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Low-Bone-Mass Phenotype of Deficient Mice for the Cluster of Differentiation 36 (CD36)

  • Olha Kevorkova,

    Affiliation Laboratoire du Métabolisme osseux, Centre BioMed, Département des sciences biologiques, Université du Québec à Montréal, Montréal, Québec, Canada

  • Corine Martineau,

    Affiliation Laboratoire du Métabolisme osseux, Centre BioMed, Département des sciences biologiques, Université du Québec à Montréal, Montréal, Québec, Canada

  • Louise Martin-Falstrault,

    Affiliation Laboratoire du Métabolisme des Lipoprotéines, Centre BioMed, Département des sciences biologiques, Université du Québec à Montréal, Montréal, Québec, Canada

  • Jaime Sanchez-Dardon,

    Affiliation Laboratoire du Métabolisme osseux, Centre BioMed, Département des sciences biologiques, Université du Québec à Montréal, Montréal, Québec, Canada

  • Louise Brissette,

    Affiliation Laboratoire du Métabolisme des Lipoprotéines, Centre BioMed, Département des sciences biologiques, Université du Québec à Montréal, Montréal, Québec, Canada

  • Robert Moreau

    moreau.robert@uqam.ca

    Affiliation Laboratoire du Métabolisme osseux, Centre BioMed, Département des sciences biologiques, Université du Québec à Montréal, Montréal, Québec, Canada

Low-Bone-Mass Phenotype of Deficient Mice for the Cluster of Differentiation 36 (CD36)

  • Olha Kevorkova, 
  • Corine Martineau, 
  • Louise Martin-Falstrault, 
  • Jaime Sanchez-Dardon, 
  • Louise Brissette, 
  • Robert Moreau
PLOS
x

Abstract

Bone tissue is continuously remodeled by bone cells and maintenance of its mass relies on the balance between the processes of resorption and formation. We have reported the expression of numerous scavenger receptors, namely scavenger receptor (SR) class B type I and II (SR-BI and SR-BII), and CD36, in bone-forming osteoblasts but their physiological roles in bone metabolism are still unknown. To unravel the role of CD36 in bone metabolism, we determined the bone phenotype of CD36 knockout (CD36KO) mice and characterized the cell functions of osteoblasts lacking CD36. Weights of CD36KO mice were significantly lower than corresponding wild-type (WT) mice, yet no significant difference was found in femoral nor tibial length between CD36KO and WT mice. Analysis of bone architecture by micro-computed tomography revealed a low bone mass phenotype in CD36KO mice of both genders. Femoral trabecular bone from 1 to 6 month-old CD36KO mice showed lower bone volume, higher trabecular separation and reduced trabeculae number compared to WT mice; similar alterations were noticed for lumbar vertebrae. Plasma levels of osteocalcin (OCN) and N-terminal propeptide of type I procollagen (PINP), two known markers of bone formation, were significantly lower in CD36KO mice than in WT mice, whereas plasma levels of bone resorption markers were similar. Accordingly, histology highlighted lower osteoblast perimeter and reduced bone formation rate. In vitro functional characterization of bone marrow stromal cells and osteoblasts isolated from CD36KO mice showed reduced cell culture expansion and survival, lower gene expression of osteoblastic Runt-related transcription factor 2 (Runx2) and osterix (Osx), as well as bone sialoprotein (BSP) and osteocalcin (OCN). Our results indicate that CD36 is mandatory for adequate bone metabolism, playing a role in osteoblast functions ensuring adequate bone formation.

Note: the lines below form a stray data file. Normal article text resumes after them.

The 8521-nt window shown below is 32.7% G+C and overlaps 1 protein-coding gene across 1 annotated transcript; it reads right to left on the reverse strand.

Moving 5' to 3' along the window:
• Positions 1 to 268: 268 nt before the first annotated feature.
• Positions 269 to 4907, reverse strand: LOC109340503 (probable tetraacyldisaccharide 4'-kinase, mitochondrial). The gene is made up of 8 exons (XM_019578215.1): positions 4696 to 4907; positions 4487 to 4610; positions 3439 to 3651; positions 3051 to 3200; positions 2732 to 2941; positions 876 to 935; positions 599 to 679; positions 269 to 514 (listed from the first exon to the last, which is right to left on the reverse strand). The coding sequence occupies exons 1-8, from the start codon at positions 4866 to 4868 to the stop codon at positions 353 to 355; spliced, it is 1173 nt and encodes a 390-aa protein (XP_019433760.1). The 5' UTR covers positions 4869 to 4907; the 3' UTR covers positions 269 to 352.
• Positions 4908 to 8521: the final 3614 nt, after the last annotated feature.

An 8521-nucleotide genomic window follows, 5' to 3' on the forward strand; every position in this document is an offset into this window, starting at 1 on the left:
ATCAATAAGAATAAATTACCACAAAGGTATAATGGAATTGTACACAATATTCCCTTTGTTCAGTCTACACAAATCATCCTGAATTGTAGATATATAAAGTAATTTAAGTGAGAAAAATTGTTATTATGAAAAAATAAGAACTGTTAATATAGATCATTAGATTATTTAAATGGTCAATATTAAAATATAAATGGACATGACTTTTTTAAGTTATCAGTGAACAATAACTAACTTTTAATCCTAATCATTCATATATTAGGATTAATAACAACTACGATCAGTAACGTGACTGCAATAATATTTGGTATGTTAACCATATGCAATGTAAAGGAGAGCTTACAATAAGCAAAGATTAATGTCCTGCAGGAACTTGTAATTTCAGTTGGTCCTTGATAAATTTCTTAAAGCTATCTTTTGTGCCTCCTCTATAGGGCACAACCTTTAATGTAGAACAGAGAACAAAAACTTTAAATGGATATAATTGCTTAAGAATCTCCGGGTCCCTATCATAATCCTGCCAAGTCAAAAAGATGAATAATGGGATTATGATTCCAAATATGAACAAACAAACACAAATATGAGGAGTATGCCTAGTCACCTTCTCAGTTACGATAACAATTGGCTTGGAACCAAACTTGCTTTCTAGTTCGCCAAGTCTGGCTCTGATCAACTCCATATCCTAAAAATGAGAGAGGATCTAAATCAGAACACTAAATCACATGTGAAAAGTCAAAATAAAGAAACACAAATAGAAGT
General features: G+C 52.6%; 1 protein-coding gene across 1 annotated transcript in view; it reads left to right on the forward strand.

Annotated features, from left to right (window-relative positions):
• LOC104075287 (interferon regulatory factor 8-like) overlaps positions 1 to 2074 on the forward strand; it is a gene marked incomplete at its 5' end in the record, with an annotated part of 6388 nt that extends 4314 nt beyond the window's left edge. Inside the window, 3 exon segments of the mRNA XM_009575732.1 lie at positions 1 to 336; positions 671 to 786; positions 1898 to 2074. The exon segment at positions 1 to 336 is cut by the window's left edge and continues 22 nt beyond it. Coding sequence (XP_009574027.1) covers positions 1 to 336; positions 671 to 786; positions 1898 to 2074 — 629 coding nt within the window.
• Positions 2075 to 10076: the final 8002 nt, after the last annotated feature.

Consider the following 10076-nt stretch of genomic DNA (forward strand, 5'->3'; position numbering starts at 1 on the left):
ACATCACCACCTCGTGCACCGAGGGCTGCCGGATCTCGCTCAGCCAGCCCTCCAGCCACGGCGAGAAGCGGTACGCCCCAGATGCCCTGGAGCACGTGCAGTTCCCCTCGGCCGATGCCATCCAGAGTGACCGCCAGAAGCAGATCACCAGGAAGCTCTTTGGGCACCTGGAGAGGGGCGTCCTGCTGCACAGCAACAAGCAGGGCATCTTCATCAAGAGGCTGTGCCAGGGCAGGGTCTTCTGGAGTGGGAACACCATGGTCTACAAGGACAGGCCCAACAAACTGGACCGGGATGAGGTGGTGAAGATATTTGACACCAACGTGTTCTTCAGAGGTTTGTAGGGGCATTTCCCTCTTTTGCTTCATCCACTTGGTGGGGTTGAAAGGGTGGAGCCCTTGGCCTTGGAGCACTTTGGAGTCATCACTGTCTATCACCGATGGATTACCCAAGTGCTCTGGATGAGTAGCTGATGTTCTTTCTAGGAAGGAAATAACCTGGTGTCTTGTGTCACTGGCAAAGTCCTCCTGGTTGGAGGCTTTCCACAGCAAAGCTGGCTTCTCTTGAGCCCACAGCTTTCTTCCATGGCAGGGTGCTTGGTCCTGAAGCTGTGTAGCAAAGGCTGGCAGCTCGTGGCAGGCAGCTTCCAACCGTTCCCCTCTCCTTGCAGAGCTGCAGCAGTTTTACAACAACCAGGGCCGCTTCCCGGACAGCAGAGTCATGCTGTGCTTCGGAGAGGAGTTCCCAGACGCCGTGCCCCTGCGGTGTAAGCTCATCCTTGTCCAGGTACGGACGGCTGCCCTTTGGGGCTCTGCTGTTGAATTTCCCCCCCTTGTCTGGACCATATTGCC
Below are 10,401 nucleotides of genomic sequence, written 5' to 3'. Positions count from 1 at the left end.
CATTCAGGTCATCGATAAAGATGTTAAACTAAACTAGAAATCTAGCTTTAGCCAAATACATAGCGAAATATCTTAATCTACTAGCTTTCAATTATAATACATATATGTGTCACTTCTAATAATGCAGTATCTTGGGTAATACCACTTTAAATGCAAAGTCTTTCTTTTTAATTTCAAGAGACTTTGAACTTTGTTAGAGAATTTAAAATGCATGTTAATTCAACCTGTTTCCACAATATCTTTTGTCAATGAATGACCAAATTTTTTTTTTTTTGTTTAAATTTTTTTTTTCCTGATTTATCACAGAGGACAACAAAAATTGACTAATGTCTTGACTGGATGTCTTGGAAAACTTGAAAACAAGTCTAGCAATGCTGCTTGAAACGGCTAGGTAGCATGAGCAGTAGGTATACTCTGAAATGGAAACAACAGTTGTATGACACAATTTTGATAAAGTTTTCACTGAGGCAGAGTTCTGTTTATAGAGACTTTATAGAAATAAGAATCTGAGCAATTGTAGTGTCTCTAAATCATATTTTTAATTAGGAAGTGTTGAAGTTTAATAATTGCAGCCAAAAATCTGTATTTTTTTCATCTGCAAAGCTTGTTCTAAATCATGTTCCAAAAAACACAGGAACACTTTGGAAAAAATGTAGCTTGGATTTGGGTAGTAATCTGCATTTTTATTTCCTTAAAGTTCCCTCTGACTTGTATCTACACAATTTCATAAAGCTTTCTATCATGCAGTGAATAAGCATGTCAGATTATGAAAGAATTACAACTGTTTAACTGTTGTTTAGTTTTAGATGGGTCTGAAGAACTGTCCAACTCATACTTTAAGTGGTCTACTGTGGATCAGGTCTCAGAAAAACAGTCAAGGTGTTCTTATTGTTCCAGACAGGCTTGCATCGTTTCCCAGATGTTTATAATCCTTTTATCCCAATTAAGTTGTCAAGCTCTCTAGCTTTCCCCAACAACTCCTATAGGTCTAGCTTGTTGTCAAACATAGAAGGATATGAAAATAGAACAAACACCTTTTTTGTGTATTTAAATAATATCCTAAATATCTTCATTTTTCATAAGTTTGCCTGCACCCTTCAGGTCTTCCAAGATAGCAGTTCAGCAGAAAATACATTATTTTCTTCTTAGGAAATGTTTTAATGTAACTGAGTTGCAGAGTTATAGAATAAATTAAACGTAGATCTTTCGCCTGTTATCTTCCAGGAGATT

Introduction

Bone is a dynamic tissue that undergoes continual remodeling through the coordinated processes of bone resorption and formation. The equilibrium of both processes ensures the preservation of skeleton structural integrity and mineral homeostasis of the organism [1]. Osteoclasts and osteoblasts are specialized cells which respectively break down old bone tissue and promote the formation of a novel bone matrix. Osteoblasts derive from bone marrow mesenchymal precursor cells that sequentially differentiate into proliferating preosteoblasts, bone matrix-producing osteoblasts, and eventually into osteocytes embedded in the bone matrix under the control of specific transcription factors [2]. Differentiated osteoblasts synthesize and secrete type I collagen, the main bone matrix protein, and also regulate bone mineralization by expressing alkaline phosphatase (ALP) and osteocalcin (OCN). In addition, these cells continuously orchestrate bone remodeling by regulating the activation and differentiation of cells from the monocyte/macrophage lineage into osteoclasts [1], required for the resorption process. Any imbalance between the functions of resorptive and formative cell populations that leads to excessive bone resorption or inadequate formation response results in loss of bone density, lower bone mass and increased risk of bone fractures [3] which are the main diagnostic criteria of osteoporosis [4].